History of the World, 15 May 2006
Dennis was kind enough to dig out his copy of Avalon Hill's History of the World (Hasbro version) and bring it to Dragon's Lair last night. I had seen the game played a few times on nearby tables over the years, and though always intrigued, I never managed to play the game. Based on random geeklists and other postings, my interest in the game has been rising recently, and I was quite surprised and pleased when Dennis suggested we play.
Chad, Dennis, Patrick (making a farewell SABG appearance), and I huddled around the colorful map of the world to guide our various civilizations through a classic epic struggle for global domination. After conducting one of the best rule explaining sessions I've witnessed, Dennis further took us to school by pulling out to a commanding lead. Chad and I were almost annihilated from the map during the first two epochs, and I was firmly in last place. Patrick put forth a solid challenge to Dennis by skillful play of the Roman juggernaut.
Eventually, after several epochs of solid three-on-one dogpiling on the leader, Patrick managed to move close to Dennis in score. However, Dennis had an impressive stack of globe victory point tokens from his early dominance, so we weren't very hopeful. The one bright spot for me was when I was dealt the Mongol Empire. Now, if you play very often with me, you may notice I am chronically afflicted with a disease called badluckitis. Not last night! My Mongol hordes charged out of the steppes to sweep the board, conquering China, Europe, India, most of the Middle East, and even getting in to Africa. I won around 20 straight battles without losing a single army. Unfortunately, this only brought me up to third place!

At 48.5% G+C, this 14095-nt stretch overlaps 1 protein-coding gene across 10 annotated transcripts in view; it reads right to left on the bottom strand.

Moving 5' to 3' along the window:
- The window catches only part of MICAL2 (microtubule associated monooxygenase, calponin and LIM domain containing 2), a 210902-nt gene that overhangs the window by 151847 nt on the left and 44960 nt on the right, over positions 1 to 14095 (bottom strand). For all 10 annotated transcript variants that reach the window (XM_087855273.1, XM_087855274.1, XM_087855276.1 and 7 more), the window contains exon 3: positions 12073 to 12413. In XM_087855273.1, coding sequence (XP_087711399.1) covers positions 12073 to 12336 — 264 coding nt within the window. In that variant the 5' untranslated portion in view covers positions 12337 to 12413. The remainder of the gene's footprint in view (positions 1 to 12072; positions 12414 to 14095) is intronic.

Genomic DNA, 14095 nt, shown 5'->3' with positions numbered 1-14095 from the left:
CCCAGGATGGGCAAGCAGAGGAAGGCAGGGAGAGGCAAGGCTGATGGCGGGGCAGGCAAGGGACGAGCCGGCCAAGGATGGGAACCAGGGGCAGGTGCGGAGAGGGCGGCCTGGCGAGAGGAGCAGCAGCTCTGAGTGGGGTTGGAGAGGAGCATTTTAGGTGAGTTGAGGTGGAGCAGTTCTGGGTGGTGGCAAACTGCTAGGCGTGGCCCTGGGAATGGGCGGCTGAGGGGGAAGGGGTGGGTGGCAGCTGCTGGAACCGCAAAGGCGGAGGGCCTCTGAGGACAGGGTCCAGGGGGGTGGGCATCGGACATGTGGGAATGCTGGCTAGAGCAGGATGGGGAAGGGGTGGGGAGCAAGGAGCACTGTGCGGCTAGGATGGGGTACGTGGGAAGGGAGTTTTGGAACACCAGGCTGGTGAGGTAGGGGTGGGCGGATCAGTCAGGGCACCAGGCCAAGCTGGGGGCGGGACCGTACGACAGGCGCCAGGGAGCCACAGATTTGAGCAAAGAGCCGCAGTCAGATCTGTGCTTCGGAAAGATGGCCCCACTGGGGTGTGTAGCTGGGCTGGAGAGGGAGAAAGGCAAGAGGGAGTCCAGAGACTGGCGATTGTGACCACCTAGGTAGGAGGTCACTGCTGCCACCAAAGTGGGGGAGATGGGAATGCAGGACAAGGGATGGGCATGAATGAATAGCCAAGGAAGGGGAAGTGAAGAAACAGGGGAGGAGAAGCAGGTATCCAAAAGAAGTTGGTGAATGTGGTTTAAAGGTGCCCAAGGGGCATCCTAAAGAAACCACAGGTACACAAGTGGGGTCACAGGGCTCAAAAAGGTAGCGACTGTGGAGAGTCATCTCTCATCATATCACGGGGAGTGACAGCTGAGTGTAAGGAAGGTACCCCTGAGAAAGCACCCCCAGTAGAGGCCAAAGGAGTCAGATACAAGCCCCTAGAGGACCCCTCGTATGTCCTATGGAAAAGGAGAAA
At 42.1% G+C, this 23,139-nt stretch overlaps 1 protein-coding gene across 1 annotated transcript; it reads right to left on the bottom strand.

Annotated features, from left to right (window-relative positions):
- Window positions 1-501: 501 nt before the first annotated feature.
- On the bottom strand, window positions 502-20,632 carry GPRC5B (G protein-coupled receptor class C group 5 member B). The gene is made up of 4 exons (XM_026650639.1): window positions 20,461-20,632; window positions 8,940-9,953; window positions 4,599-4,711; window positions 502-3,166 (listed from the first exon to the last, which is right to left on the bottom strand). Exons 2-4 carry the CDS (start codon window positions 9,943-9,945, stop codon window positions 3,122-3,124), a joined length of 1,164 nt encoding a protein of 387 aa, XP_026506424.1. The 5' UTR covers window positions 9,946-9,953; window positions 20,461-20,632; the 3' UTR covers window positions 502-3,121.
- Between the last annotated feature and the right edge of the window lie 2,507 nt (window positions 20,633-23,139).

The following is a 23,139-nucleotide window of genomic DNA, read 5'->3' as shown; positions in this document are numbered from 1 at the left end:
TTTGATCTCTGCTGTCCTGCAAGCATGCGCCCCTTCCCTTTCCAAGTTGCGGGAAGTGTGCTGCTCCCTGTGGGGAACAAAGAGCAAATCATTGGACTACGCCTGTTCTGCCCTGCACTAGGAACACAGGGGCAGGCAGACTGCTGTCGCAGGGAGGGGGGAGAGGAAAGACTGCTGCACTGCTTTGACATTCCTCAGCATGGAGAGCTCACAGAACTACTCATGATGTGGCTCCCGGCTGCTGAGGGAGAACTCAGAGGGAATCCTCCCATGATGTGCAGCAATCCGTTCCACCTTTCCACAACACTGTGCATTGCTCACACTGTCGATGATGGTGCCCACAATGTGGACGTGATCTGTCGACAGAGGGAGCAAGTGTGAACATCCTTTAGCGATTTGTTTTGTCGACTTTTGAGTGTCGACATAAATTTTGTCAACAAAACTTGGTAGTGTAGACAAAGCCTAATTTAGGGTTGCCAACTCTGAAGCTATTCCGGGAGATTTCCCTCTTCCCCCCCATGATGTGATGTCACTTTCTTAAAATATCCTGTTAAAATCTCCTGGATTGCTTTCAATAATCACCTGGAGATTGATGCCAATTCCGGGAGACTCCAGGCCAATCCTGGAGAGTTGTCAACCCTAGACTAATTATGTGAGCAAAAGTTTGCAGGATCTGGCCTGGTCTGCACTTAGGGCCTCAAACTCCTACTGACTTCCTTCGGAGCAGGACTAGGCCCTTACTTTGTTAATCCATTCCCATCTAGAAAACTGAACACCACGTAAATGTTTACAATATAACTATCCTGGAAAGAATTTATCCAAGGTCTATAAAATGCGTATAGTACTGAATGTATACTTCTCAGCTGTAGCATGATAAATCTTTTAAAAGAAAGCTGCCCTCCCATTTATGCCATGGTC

At this point in the evening, as we were about to enter the last epoch, I had to leave. We called the game and awarded victory laurels to Dennis, who richly deserved them for his fantastic play.
My overall impression of the game initially was sort of so-so, feeling it was like Risk, only with fewer armies and thus less fun. I also had a hard time getting over the sentimental attachment to my empires, which were vaporized each turn before my eyes by the various new kids on the block. However, as I began to see the grand sweep of the game, especially as we entered the later epochs, I gained a greater appreciation for the design. Because Dennis had an experience edge on us, I'm not sure we would have let him gain such an insurmountable lead if we had known better what we were doing. Still, by the middle of the game it did seem like we were just fighting for second place. Overall, not at all a bad American-style global dicefest of a game!